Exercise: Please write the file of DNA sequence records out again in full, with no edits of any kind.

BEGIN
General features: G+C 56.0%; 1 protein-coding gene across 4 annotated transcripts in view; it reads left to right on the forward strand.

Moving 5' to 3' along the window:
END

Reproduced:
General features: G+C 56.0%; 1 protein-coding gene across 4 annotated transcripts in view; it reads left to right on the forward strand.

Moving 5' to 3' along the window: